“If anyone is engaged in sectarianism as a policy, it is the U.S. and its Arab petro-sheikdom allies. Both the U.S. and Saudi Arabia had engaged the Houthis earlier and used them against the Muslim Brotherhood in Yemen. Additionally, during the Cold War both Washington and the House of Saud tried to use the Yemeni Shiites against the republicans in North Yemen and the People’s Democratic Republic of Yemen in the south. It is when the Houthi movement demonstrated that it was not going to be a client to Washington or Riyadh, that the U.S. and Saudi Arabia became hostile towards it.”
Justifying Tehran’s position, Fahd Ali, of Karachi’s Habib University, explained that Iran is “surrounded by an imperial power and its allies,” referring to U.S. military bases in Afghanistan, Saudi Arabia and Iraq. “One can’t blame [Iran] for feeling a bit anxious,” he added.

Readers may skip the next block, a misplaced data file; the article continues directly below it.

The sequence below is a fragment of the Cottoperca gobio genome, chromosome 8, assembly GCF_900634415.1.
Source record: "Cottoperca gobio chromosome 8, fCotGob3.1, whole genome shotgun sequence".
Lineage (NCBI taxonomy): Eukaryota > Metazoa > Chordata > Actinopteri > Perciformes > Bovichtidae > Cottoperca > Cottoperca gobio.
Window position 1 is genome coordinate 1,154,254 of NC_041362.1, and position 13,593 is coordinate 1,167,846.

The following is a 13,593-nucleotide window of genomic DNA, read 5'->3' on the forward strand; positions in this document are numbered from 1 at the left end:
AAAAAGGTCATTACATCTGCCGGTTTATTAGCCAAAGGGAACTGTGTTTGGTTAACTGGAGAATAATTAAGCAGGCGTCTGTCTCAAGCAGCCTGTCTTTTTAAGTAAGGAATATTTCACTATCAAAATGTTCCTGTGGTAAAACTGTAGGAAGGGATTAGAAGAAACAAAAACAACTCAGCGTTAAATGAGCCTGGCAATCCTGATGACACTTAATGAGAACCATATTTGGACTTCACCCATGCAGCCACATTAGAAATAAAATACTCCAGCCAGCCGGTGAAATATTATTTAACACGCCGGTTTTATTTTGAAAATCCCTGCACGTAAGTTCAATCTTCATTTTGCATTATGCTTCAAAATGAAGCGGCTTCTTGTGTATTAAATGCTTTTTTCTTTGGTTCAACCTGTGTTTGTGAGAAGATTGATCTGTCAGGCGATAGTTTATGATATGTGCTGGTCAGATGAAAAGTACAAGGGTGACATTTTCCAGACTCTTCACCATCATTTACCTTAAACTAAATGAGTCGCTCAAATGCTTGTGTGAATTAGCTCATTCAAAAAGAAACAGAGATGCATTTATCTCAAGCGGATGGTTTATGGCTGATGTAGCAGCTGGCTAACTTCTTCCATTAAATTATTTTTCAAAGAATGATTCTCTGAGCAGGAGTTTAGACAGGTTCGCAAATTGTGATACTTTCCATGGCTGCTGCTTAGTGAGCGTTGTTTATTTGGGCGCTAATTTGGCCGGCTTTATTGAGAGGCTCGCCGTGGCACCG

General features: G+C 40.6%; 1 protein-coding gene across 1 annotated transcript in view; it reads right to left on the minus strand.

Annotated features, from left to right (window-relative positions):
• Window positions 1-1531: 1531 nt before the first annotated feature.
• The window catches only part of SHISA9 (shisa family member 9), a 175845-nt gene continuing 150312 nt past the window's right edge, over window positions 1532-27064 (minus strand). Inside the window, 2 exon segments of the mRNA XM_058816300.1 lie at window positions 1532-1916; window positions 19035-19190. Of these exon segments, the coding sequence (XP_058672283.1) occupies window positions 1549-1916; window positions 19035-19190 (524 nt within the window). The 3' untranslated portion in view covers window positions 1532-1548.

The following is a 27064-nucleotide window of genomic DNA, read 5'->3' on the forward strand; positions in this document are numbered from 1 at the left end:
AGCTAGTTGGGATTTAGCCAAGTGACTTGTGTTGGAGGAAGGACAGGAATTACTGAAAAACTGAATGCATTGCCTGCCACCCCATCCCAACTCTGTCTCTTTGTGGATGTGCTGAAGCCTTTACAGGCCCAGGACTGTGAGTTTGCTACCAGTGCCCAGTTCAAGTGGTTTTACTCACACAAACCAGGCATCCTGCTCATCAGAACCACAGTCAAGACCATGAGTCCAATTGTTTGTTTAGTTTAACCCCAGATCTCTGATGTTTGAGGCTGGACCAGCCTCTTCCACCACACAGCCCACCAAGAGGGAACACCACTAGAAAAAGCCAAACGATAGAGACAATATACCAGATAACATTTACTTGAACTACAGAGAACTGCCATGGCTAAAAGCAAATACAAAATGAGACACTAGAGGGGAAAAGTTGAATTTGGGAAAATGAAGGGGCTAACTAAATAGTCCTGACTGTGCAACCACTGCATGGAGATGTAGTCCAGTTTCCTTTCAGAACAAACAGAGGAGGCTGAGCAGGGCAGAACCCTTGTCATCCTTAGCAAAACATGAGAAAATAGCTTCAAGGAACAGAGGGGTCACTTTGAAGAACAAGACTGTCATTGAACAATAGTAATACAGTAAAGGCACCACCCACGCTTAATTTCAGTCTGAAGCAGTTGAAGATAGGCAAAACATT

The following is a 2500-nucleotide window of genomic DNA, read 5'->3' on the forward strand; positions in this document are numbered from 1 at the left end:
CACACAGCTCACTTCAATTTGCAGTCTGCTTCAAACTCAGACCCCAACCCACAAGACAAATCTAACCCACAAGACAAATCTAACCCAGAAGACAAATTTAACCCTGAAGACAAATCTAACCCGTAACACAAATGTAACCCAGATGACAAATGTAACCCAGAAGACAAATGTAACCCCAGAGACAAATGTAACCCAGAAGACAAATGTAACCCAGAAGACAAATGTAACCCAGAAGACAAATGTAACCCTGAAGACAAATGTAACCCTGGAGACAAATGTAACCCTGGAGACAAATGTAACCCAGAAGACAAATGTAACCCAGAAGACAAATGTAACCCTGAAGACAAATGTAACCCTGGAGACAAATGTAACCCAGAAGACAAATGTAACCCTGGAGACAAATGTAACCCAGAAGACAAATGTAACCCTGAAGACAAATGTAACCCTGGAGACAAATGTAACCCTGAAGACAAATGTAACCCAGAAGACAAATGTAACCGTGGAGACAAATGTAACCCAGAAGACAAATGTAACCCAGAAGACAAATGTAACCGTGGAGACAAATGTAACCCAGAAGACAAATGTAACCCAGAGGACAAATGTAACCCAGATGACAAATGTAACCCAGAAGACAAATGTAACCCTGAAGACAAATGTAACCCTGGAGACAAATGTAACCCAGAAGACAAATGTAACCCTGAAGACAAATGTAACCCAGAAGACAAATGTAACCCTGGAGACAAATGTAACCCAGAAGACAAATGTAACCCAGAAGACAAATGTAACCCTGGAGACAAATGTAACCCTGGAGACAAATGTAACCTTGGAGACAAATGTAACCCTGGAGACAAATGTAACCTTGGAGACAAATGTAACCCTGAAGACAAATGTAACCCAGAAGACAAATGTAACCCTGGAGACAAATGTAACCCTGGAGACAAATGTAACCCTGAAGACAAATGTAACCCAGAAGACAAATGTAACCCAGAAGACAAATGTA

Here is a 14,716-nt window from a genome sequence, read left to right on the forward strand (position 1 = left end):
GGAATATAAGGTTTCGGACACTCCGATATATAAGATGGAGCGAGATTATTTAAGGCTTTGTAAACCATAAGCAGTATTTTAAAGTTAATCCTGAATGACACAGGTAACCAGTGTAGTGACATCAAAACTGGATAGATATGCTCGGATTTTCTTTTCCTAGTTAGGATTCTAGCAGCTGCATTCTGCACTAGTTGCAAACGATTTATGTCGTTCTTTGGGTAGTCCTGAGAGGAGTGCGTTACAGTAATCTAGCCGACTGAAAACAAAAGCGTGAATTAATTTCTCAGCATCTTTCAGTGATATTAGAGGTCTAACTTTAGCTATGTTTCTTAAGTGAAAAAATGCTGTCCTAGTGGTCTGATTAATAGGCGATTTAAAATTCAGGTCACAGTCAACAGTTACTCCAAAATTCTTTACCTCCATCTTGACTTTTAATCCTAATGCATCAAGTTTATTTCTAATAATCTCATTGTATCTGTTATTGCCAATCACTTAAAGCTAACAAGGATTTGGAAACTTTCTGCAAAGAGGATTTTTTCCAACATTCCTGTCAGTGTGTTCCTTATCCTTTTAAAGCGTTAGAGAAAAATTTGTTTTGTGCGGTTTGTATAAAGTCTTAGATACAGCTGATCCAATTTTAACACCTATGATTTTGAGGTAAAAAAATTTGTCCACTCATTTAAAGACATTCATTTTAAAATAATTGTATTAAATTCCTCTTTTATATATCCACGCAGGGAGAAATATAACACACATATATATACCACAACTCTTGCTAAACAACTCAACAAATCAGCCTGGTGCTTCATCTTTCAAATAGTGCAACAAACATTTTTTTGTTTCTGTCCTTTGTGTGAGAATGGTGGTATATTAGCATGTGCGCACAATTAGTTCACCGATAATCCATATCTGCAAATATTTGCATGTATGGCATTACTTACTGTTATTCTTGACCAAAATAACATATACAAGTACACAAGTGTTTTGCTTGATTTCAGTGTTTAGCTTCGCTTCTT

“Further, other than Saudi-promoted Wahabi Islam it now faces another rabidly anti-Shia afreet [supernatural creatures in Arab culture and Islam] in the form of ISIS,” Ali noted, explaining that these factors are forcing Tehran to look for allies in the region.
While the sectarian aspects cannot and should not to be overlooked, he says, it is imperative to understand these states and societies as they exist now and not merely in the context of a 1,400-hundred-year-old conflict. Indeed, looking at the Yemen crisis through the Sunni-Shiite lens obscures “the eternal conflict in any society between the haves and the havenots.”
Likewise, Agha says the “political elites” of Yemen had not given priority to the nation.
“The pressing issues that led to the internal crisis, including ineffective governance, a weakening economy and state negligence, have been relegated to the periphery in this much-hyped sectarian war, which will dilute the real issues that need to be addressed,” she said.